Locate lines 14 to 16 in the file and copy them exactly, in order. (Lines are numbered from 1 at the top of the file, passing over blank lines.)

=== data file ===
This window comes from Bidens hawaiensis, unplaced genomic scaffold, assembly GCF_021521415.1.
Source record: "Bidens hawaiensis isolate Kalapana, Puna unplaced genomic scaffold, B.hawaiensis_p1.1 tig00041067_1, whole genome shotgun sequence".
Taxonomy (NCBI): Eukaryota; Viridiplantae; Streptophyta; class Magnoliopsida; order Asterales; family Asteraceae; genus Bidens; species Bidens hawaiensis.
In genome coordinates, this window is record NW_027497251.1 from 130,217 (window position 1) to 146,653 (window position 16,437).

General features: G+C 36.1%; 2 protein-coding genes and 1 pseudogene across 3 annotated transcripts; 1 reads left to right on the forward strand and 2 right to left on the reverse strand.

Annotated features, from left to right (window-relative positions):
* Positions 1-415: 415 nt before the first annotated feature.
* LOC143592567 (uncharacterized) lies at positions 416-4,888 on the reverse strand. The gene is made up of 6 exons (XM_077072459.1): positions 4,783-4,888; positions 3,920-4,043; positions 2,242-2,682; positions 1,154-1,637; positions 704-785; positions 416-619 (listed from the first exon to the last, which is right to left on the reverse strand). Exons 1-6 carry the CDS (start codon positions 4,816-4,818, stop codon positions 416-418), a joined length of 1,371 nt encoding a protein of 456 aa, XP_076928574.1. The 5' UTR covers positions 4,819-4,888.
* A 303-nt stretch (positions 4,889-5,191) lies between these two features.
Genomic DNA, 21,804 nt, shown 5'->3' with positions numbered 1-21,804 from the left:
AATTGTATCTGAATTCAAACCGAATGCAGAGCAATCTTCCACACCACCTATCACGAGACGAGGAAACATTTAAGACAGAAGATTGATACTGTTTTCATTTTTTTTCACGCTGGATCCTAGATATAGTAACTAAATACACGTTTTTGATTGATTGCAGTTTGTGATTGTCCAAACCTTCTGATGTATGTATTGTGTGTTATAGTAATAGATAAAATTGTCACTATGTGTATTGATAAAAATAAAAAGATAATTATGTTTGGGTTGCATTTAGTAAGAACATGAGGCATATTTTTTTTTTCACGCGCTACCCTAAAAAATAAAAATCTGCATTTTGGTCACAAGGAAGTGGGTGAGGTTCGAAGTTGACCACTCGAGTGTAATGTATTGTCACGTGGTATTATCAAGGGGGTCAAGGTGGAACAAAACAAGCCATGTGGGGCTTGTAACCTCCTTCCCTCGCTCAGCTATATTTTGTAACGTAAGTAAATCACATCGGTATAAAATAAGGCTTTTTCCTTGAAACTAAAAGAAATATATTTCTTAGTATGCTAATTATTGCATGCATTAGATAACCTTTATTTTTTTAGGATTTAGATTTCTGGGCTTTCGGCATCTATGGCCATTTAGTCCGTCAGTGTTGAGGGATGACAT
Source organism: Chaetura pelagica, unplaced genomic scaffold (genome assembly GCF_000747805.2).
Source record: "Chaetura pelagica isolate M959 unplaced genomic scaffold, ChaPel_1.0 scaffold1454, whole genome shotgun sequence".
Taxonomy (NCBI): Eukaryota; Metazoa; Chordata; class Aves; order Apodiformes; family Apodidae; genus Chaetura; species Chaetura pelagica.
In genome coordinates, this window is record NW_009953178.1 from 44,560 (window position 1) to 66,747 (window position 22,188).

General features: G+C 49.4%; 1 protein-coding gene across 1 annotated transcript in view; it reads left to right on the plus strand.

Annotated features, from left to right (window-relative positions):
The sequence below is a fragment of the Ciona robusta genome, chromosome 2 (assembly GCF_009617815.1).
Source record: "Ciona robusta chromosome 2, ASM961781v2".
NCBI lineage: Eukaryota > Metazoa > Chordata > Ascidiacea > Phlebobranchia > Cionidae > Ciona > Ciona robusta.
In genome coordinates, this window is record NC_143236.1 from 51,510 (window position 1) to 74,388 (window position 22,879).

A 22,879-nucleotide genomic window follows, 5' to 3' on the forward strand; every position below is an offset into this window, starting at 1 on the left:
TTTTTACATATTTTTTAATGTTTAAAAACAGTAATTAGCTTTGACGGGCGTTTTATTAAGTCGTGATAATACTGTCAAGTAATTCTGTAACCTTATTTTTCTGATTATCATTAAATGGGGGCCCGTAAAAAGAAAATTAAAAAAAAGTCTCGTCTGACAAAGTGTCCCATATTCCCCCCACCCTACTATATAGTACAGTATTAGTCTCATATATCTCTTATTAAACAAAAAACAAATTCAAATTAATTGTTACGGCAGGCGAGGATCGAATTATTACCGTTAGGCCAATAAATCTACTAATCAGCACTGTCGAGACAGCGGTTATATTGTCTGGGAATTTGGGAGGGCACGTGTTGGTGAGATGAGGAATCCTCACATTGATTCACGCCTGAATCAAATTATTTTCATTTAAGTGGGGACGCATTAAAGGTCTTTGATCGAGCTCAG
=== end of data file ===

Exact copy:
Taxonomy (NCBI): Eukaryota; Metazoa; Chordata; class Aves; order Apodiformes; family Apodidae; genus Chaetura; species Chaetura pelagica.
In genome coordinates, this window is record NW_009953178.1 from 44,560 (window position 1) to 66,747 (window position 22,188).

General features: G+C 49.4%; 1 protein-coding gene across 1 annotated transcript in view; it reads left to right on the plus strand.